When Luke woke his eyes were tight with sleep. He blinked to clear them. Daniel came into sharp focus above him holding a dry loaf and a tin cup of water. Luke took the provisions he was handed and then rose. He rocked forward and stood without use of his hands, loaf in one fist, tin cup in the other. Daniel smiled. It was not at all what Luke had expected.
“Join us at the table?” He asked, and walked down the hall and into a small kitchen beyond. The linoleum on the floors was a bright white as if new-washed; the walls were a pale blue. None of the chairs matched, the folding card table was worn and the plastic cover was ripped. The light which hung from loose wires above flickered and the paint was peeling, but that was all which detracted from the feel of the home. It was a home, and Luke discovered over his first shared meal, that the woman who had spared him the night before was named Katelyn Orange. Daniel was her son and shared her name.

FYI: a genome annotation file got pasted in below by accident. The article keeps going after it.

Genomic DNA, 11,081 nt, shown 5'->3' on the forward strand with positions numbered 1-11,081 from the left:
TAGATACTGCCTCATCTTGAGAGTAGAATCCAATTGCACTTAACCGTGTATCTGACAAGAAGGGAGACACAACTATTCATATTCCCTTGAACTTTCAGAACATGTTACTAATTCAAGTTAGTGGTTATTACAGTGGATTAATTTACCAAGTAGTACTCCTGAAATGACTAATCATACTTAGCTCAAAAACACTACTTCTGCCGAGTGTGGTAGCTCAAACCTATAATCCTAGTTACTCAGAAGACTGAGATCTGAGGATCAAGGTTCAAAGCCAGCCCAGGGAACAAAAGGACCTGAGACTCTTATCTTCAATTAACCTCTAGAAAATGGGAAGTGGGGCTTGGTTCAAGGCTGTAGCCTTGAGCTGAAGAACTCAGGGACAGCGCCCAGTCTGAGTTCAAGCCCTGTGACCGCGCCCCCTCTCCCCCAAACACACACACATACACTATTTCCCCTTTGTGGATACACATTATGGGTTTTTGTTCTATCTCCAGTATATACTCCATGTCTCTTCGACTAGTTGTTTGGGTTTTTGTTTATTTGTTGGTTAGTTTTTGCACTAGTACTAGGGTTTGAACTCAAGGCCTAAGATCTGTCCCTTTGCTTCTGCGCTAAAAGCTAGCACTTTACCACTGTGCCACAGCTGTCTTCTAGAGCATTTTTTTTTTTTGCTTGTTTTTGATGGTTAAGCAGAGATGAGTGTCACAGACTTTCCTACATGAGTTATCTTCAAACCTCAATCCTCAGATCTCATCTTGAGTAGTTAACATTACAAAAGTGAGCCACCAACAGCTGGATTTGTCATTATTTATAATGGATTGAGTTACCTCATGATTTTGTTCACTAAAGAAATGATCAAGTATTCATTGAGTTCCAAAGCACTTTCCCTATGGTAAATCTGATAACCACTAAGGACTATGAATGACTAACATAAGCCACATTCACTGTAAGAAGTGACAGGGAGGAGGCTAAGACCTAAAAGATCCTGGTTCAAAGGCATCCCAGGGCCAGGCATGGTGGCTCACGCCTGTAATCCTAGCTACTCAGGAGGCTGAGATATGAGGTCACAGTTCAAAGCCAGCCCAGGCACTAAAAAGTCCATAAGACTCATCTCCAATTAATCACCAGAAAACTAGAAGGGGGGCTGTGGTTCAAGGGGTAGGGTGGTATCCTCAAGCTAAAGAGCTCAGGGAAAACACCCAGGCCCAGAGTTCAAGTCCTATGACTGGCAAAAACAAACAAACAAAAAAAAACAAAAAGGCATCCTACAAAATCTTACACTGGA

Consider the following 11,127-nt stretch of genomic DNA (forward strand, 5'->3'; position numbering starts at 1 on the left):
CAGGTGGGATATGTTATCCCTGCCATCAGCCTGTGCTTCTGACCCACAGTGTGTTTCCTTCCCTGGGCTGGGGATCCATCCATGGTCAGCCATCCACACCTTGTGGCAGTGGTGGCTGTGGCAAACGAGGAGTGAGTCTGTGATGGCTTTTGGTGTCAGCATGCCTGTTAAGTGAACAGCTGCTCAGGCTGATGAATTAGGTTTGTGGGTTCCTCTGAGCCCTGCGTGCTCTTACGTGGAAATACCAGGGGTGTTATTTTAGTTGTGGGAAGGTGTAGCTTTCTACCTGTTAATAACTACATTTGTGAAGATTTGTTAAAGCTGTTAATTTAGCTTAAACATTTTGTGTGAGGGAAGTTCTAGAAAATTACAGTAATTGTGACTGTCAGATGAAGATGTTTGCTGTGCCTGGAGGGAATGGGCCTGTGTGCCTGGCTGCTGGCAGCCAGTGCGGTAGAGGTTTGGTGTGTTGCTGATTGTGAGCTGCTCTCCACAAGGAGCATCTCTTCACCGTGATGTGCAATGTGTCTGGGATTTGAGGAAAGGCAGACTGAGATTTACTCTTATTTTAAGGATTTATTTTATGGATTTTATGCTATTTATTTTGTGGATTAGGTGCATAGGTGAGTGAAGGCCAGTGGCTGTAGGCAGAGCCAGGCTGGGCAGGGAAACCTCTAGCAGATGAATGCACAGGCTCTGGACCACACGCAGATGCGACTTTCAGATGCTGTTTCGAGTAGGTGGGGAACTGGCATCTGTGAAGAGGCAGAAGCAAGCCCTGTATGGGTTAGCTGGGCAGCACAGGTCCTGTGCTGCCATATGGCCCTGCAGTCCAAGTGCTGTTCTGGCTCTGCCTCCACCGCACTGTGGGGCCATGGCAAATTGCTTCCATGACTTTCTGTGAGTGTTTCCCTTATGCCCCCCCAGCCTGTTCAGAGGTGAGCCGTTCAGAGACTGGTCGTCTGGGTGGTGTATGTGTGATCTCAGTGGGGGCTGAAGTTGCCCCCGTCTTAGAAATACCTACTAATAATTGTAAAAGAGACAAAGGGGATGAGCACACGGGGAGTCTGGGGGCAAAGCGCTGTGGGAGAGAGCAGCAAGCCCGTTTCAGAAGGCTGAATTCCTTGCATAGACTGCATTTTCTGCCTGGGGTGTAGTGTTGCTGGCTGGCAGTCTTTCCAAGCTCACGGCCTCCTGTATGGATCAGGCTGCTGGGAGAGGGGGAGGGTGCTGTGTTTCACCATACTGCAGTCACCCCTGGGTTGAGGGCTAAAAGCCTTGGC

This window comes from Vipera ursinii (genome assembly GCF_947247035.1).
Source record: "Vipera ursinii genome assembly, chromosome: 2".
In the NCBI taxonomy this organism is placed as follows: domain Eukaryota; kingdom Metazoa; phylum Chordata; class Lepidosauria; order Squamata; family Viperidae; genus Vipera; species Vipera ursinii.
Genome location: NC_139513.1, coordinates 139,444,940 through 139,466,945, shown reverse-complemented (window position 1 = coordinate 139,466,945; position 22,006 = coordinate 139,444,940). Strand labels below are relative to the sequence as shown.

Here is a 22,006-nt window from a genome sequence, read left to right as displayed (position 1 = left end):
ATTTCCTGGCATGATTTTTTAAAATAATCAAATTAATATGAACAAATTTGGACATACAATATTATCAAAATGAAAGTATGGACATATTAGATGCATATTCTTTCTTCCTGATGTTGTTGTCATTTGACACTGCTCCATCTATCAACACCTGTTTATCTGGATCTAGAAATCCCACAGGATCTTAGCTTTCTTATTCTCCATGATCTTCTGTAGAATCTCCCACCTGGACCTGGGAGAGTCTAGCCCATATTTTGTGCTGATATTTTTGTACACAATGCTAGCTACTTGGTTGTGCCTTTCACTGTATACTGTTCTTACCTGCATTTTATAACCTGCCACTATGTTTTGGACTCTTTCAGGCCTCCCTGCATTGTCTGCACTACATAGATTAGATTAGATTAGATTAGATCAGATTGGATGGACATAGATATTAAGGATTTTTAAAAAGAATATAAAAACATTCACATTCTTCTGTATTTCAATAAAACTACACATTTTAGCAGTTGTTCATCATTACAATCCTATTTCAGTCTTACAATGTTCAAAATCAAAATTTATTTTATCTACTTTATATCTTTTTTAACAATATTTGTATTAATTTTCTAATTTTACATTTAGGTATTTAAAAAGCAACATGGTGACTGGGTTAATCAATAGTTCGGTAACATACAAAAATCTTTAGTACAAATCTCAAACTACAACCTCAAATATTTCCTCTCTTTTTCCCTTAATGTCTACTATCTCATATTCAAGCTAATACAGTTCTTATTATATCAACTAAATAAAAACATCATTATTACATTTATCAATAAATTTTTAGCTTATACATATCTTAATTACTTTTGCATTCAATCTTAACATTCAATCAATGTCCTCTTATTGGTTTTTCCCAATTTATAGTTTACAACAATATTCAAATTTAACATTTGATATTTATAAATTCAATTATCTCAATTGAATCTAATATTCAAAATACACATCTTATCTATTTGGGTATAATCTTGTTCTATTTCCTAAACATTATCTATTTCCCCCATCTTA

She was older than Luke had originally imagined, and Daniel as well, but none of this bothered him. The man asked for Luke’s last name, after he had given his first, and when Luke admitted to having none, Daniel told him to choose one. It was a simple choice, and so Luke made it.
“May I take your name?” he asked of his company, biting in to the last half of his loaf, letting crumbs spill down his chin.
“No you may not,” Katelyn gave back sharply, long finished her own bread and water. “You should be ashamed of yourself for asking. Choose your own name; pick something which has meaning to you.” Katelyn’s words somehow made the choice more difficult, so much so that Luke shied away from making it and gave his hosts no more answers, and no more conversation. He stood and walked away from the table, down the hall. He loped down the stairs, thought fuelled his pace, and Luke stepped into the sun resolved to avoid contemplating his situation. His clothing was worn and dirty, but he ignored the fact and looked about quickly, wanting to leave before he was called back. He found a rundown church to Michael, a blood banner hanging limply before the door, and entered unceremoniously. The priest who kept the building was dressed all in black, though the clothes were frayed and worn and blind as custom dictated. The grin with which he greeted Luke spoke to the madness his eyes couldn’t betray.